background preloader

Addressing Our Needs: Maslow Comes to Life for Educators and Students

Addressing Our Needs: Maslow Comes to Life for Educators and Students
In the mid-1950s, humanistic psychologist Abraham Maslow created a theory of basic, psychological and self-fulfillment needs that motivate individuals to move consciously or subconsciously through levels or tiers based on our inner and outer satisfaction of those met or unmet needs. As a parent and educator, I find this theory eternally relevant for students and adults, especially in our classrooms. After studying it over the past couple of years, my graduate and undergraduate students have decided that every classroom should display a wall-sized diagram of the pyramid, as students and teachers alike place pins and post-its on the varying tiers based on their own feelings, behaviors and needs. What do actual brain-compatible strategies look like on this pyramid? Tier One Meeting Physiological Needs in the Classroom These elements contribute to brain-compatible learning by creating a physical environment that is inviting, warm and friendly! Questions to Ask Myself What do I need? Tier Two Related:  highered

Getting the Mix Right Again: An Updated and Theoretical Rationale for Interaction | Anderson Terry AndersonAthabasca University – Canada’s Open University No topic raises more contentious debate among educators than the role of interaction as a crucial component of the education process. This debate is fueled by surface problems of definition and vested interests of professional educators, but is more deeply marked by epistemological assumptions relative to the role of humans and human interaction in education and learning. The seminal article by Daniel and Marquis (1979) challenged distance educators to get the mixture right between independent study and interactive learning strategies and activities. They quite rightly pointed out that these two primary forms of education have differing economic, pedagogical, and social characteristics, and that we are unlikely to find a “perfect” mix that meets all learner and institutional needs across all curricula and content. Nonetheless, hard decisions have to be made. Defining and Valuing Interaction in Distance Education Figure 1.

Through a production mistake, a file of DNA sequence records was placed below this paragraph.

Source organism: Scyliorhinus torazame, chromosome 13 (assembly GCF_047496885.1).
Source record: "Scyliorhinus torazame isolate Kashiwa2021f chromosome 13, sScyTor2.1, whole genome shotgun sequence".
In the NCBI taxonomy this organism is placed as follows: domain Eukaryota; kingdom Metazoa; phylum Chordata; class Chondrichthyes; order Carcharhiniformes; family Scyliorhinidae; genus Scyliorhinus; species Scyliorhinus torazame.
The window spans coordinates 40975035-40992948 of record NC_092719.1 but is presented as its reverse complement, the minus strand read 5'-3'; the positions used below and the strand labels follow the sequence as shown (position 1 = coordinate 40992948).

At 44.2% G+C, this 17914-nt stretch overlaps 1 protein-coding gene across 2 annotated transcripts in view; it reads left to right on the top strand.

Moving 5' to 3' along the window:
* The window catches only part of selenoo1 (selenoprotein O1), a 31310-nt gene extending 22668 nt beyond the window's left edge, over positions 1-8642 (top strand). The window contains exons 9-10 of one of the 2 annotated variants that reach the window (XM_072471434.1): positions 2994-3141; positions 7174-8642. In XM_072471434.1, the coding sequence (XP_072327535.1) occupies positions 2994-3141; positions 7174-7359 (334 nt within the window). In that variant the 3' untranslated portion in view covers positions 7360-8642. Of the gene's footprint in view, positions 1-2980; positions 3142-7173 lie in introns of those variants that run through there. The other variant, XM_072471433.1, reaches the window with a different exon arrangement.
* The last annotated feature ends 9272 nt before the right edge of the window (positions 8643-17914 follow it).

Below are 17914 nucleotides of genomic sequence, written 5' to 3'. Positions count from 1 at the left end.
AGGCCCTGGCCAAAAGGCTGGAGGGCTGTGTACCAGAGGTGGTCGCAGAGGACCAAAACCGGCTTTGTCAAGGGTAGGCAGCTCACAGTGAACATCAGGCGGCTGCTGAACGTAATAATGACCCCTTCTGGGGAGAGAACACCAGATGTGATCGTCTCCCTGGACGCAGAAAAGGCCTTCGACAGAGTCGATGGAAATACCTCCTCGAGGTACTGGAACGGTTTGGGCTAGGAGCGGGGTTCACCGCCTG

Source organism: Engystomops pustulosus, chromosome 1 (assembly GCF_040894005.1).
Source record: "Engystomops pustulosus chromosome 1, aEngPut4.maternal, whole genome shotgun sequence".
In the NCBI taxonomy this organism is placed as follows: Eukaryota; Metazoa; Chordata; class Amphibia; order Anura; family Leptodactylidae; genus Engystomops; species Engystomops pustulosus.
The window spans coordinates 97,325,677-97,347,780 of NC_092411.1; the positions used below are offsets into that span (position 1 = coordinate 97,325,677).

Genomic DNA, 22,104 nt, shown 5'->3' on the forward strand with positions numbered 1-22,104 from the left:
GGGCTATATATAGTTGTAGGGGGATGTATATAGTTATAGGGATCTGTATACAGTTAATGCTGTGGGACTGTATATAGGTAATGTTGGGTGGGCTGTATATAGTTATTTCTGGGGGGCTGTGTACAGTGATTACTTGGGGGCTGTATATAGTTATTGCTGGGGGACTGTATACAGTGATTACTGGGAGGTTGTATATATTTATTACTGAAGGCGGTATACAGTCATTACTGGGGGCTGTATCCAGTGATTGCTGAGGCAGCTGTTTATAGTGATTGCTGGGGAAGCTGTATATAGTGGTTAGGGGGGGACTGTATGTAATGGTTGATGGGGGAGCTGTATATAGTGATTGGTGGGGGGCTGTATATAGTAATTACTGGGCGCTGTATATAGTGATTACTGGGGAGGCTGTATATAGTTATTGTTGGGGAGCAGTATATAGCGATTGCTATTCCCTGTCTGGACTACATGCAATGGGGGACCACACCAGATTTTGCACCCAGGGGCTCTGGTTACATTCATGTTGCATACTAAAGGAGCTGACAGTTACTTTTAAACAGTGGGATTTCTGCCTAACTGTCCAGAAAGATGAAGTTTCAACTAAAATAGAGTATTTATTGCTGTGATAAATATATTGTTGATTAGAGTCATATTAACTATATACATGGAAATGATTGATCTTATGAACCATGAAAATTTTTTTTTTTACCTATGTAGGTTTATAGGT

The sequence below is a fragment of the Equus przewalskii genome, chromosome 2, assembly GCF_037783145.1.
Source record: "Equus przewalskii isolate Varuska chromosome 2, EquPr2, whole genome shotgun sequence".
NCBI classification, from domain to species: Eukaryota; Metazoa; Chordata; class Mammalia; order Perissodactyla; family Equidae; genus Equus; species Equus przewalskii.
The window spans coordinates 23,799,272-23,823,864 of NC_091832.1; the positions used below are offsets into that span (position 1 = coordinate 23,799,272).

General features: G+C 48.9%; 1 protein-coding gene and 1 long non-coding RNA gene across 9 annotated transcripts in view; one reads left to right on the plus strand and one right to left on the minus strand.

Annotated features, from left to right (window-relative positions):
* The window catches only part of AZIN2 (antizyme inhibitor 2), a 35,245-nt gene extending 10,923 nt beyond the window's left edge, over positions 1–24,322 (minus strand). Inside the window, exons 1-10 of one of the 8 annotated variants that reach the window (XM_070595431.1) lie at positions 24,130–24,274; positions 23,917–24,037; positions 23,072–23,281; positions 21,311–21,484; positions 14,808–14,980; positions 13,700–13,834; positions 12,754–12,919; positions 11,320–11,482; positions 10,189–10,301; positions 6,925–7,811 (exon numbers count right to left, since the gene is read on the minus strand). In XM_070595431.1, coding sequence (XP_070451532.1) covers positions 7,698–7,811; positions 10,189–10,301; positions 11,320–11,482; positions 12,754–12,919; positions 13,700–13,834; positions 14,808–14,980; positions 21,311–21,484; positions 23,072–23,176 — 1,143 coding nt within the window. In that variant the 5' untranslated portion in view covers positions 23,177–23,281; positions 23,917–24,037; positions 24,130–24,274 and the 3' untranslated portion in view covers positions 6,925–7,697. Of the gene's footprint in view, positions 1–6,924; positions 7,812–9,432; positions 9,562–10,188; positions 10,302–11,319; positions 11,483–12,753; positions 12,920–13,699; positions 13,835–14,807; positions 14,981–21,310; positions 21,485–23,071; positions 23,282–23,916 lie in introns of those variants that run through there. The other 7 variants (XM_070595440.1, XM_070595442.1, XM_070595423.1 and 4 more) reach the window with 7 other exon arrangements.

» The End of Higher Education’s Golden Age Clay Shirky Interest in using the internet to slash the price of higher education is being driven in part by hope for new methods of teaching, but also by frustration with the existing system. The biggest threat those of us working in colleges and universities face isn’t video lectures or online tests. It’s the fact that we live in institutions perfectly adapted to an environment that no longer exists. In the first half of the 20th century, higher education was a luxury and a rarity in the U.S. Only 5% or so of adults, overwhelmingly drawn from well-off families, had attended college. This growth was enthusiastically subsidized. This expansion created tensions among the goals of open-ended exploration, training for the workplace, and research, but these tensions were masked by new income. As long as the income was incoming, we were happy to trade funding our institutions with our money (tuition and endowment) for funding it with other people’s money (loans and grants.) Then the 1970s happened.